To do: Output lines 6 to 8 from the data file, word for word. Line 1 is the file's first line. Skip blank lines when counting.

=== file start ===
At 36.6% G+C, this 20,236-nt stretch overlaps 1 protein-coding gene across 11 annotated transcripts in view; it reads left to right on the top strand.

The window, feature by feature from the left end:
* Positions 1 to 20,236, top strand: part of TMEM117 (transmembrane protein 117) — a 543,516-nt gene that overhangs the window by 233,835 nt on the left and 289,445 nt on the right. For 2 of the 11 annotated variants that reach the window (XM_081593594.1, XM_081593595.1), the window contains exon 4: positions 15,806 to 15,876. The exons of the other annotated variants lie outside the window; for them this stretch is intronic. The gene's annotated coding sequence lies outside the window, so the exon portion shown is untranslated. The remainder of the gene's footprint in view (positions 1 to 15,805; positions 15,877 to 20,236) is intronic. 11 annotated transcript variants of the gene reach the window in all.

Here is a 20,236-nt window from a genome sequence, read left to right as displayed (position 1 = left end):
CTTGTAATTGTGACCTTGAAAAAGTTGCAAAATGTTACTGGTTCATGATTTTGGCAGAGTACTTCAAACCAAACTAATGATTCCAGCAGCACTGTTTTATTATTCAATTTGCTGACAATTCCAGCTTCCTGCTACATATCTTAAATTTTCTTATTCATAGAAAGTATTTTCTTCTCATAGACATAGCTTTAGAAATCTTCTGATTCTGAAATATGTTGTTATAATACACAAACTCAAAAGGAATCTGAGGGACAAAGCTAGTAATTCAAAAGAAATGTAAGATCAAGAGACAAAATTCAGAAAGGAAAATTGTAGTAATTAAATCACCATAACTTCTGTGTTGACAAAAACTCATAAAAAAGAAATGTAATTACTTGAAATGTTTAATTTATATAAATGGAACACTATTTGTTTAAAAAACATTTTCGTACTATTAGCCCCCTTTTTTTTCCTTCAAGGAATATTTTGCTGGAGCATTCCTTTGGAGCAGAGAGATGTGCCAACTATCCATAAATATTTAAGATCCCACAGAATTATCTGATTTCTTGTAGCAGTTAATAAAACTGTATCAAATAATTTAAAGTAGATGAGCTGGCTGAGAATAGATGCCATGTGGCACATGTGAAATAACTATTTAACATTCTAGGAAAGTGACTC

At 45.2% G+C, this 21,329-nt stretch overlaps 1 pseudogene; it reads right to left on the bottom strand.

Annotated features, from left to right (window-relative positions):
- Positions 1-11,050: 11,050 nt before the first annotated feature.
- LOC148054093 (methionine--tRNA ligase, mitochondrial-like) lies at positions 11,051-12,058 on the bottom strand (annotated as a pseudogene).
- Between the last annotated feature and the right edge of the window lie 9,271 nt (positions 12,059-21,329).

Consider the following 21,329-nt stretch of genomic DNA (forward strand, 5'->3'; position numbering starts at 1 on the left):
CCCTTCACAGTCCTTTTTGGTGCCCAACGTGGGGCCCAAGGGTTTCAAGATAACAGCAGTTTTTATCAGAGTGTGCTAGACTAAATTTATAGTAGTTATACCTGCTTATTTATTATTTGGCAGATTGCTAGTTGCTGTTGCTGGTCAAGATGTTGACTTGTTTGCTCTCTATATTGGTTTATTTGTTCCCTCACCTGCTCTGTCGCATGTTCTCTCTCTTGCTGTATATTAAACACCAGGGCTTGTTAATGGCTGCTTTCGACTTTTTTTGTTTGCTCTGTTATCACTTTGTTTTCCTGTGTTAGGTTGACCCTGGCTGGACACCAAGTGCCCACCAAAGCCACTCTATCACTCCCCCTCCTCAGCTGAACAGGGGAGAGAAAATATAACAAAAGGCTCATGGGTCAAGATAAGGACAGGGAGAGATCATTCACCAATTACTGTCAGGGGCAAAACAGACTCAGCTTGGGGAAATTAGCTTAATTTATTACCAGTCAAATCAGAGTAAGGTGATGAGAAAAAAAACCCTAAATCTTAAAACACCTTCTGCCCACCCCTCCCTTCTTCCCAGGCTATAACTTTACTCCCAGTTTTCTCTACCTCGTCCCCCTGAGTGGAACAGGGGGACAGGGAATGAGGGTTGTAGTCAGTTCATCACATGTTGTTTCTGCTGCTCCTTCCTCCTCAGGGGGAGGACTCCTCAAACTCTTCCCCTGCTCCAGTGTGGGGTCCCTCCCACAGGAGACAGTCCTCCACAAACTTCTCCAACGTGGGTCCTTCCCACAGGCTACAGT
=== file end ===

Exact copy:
At 45.2% G+C, this 21,329-nt stretch overlaps 1 pseudogene; it reads right to left on the bottom strand.

Annotated features, from left to right (window-relative positions):
- Positions 1-11,050: 11,050 nt before the first annotated feature.